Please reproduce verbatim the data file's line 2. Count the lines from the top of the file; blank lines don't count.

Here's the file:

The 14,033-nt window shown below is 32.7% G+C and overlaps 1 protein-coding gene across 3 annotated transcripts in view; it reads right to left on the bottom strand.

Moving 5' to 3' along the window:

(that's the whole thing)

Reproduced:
Moving 5' to 3' along the window: